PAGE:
The first half of the fifteenth century saw the creation of the Brewers’ Guild. The beer is commonly included in the town’s registry as a gift with which the locals gave respect to important people. In 1426 the burghers of Bardejov have sent a barrel of beer to the famous Polish knight Zawisza Czarny. The bishop Péter Rozgonyi received a barrel of wheat beer on the same year. Another barrel went to the wife of the master of the treasury a year later. In 1440 the burgher’s gave a barrel to the aldermen of Košice as a gift. The Polish family of Balicki, who ruled over Bardejov for almost the whole of the fifteenth century, received beer regularly. Even the construction workers received a pint for refreshment. It must be said however that the medieval beer was different from the modern one. The older beer had a denser quality and lower percentage of alcohol. The Brewers’ Guild reached its peak in the seventeenth and eighteenth century. At that time it had most members in its existence and was among the most prosperous.

The early fifteenth century marks the beginning of the Tailors’ Guild. The first reference about the guild dates to1435. The Furriers are first mentioned in 1457. From 1475 comes a reference about the Guild of Potters (the very first within the territory of present day Slovakia). The oldest reference to a Coopers’ Guild comes from 1478. Two years later the sources confirm the existence of a Carpenters’ Guild. In 1492 the Girdlers’ Guild makes an appearance. A document from late fifteenth century mentions locksmiths and an Armorers’ Guilds. In 1494 one can also assume the existence of a Smiths’ Guild.

The Shoemakers’ Guild left regulations dated to 1499 which among other things included the conditions necessary for a journeyman to become a master. The raw leather had to be first processed and then 3 pair of shoes were be made out the material by an apprentice. One pair of shoes was manufactured according to the newest fashions, the remaining two after more common norms. The regulations forbade the guild members to select their own apprentices and journeymen.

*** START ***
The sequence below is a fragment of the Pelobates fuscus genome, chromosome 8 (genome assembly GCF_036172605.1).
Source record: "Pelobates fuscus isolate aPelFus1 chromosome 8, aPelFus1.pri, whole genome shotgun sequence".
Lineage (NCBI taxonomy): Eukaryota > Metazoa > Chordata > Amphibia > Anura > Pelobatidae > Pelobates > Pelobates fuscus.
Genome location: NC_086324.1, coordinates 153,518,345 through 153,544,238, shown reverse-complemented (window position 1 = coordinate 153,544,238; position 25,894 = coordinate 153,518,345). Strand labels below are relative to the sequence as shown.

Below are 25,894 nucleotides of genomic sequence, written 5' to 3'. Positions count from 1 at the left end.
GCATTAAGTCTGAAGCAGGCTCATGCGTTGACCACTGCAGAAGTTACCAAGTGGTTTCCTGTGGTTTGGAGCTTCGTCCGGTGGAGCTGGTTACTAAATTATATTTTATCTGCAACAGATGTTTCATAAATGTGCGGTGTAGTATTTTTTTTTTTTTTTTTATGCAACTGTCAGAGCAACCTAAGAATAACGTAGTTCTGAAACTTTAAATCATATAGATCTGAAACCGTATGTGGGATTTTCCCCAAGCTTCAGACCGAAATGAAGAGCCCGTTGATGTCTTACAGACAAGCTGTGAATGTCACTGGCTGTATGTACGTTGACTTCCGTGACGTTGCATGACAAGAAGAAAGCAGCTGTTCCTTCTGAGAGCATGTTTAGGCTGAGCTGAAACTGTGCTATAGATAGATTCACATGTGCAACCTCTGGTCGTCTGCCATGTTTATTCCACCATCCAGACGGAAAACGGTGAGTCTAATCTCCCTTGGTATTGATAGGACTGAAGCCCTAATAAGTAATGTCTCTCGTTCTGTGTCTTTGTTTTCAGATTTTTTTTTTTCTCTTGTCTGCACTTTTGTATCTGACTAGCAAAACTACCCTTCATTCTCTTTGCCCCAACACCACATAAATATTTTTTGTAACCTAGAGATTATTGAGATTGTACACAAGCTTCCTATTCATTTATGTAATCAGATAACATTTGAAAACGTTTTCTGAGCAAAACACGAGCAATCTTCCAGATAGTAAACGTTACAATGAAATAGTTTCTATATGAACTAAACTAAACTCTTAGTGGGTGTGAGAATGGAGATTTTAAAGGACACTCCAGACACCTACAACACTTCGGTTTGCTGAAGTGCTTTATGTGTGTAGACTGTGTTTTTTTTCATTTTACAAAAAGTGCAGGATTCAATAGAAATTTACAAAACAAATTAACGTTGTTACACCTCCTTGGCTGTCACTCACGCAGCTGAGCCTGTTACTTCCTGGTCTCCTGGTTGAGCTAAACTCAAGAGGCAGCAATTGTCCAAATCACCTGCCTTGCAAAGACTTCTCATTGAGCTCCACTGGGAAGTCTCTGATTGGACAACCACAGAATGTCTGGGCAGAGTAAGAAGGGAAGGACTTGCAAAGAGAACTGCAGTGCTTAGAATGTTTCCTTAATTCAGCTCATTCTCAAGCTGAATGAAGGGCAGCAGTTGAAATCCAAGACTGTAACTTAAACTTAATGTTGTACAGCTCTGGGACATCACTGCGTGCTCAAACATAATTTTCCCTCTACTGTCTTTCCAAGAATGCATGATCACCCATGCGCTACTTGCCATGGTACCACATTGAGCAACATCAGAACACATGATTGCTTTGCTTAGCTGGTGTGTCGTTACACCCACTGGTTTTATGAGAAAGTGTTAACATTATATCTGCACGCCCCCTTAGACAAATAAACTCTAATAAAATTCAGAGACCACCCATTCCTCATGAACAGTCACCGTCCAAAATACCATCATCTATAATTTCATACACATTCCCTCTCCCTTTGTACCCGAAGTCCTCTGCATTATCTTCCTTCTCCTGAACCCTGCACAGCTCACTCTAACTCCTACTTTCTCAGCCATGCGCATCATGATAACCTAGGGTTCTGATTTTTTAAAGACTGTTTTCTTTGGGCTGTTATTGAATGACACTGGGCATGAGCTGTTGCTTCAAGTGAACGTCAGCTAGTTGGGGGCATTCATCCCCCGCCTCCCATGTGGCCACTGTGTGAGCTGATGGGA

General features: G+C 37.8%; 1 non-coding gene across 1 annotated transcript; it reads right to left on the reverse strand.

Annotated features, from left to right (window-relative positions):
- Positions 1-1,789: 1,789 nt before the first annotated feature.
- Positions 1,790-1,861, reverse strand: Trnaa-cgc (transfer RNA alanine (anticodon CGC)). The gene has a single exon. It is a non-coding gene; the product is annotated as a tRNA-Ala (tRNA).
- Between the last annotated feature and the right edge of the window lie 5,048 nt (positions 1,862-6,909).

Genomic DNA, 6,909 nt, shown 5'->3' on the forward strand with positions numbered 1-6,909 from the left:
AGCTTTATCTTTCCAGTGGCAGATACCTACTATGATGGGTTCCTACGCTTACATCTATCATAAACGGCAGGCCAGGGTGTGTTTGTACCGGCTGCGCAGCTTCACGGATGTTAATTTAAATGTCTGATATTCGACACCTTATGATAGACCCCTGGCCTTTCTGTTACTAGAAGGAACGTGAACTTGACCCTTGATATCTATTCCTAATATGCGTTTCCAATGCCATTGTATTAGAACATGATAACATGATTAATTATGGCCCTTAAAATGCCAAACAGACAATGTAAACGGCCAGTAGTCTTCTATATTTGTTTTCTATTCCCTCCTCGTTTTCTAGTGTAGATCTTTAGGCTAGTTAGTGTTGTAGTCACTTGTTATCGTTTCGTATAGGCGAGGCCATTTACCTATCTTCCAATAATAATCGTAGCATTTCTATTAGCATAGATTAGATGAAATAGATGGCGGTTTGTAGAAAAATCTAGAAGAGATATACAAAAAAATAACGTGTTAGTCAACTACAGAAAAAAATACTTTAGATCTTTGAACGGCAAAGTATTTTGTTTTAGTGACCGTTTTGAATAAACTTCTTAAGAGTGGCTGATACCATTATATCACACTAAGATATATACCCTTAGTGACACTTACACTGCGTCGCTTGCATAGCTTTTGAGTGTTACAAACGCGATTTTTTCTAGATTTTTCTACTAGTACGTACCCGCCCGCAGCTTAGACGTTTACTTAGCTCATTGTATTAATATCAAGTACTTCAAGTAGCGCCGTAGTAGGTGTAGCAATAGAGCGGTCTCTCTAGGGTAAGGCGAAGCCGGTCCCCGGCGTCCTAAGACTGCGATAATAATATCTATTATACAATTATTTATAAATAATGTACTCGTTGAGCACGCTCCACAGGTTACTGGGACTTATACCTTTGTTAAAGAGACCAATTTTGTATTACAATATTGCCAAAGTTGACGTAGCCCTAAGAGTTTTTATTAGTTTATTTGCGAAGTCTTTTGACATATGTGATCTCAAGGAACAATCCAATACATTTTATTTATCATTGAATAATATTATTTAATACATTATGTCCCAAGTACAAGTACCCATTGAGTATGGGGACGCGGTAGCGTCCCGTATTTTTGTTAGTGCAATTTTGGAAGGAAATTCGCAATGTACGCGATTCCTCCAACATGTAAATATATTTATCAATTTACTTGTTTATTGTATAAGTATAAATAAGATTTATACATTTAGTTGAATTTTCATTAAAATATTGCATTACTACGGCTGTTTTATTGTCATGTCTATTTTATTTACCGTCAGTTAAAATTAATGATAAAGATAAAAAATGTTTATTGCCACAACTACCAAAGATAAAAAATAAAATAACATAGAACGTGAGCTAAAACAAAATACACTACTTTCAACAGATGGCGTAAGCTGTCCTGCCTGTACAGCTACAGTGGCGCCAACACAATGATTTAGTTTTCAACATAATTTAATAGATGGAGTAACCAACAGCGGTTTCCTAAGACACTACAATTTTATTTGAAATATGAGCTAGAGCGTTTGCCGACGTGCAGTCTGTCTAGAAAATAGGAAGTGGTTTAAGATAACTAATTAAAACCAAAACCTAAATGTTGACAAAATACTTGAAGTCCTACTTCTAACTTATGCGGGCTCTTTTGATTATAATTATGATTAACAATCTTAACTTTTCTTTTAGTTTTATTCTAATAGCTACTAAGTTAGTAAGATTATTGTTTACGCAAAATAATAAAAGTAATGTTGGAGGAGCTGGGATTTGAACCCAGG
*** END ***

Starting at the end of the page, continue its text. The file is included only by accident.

An early sixteenth century document, containing the necessary quota of fighting men for city defense, also mentions a Butchers’ Guild, masons, broadcloth makers and fishermen. The sixteenth guilds mentioned so far by the sources are however far from the alleged fifty one. Other guilds were probably created at a later period. Their increased number occurred despite the fact that the town was beginning to fade economically after the middle of the sixteenth century. Some professions did not have a guild – among these were the goldsmiths, the iron-founders, spa workers, bakers, millers, painters and last but not least the doctors.

The guilds played an important part during the development of craftsmanship. Their rigid rules however retarded further development until their abolishment. In 1872 the guild system officially ended. An impressive collection of objects belonging to Bardejov’s guilds (coat of arms, chests, documents, bottles, seals and goods) is on display at the historical exhibition of Šariš Museum in the historical building of the town hall.

The fact that a Funeral Guild still exist in the nearby village of Kurima seems incredible. The guild was first set up in 1690 and prepares the office of the dead until today. The members call themselves brothers and commute every year on the day of epiphany. Their meetings start with a prayer. A sample of the prayer reads: “Saint Anthony, you are the patron of our brotherhood, established centuries ago by our honorable forefathers. Your aid is immeasurably strong. You have helped us again this year while we conducted the last services and prayers for our deceased brothers and sisters, which preceded us into the afterlife. At the same time we have soothed the bereaved relatives.”

Translated by:
Mgr. Samuel Beňa, M.A.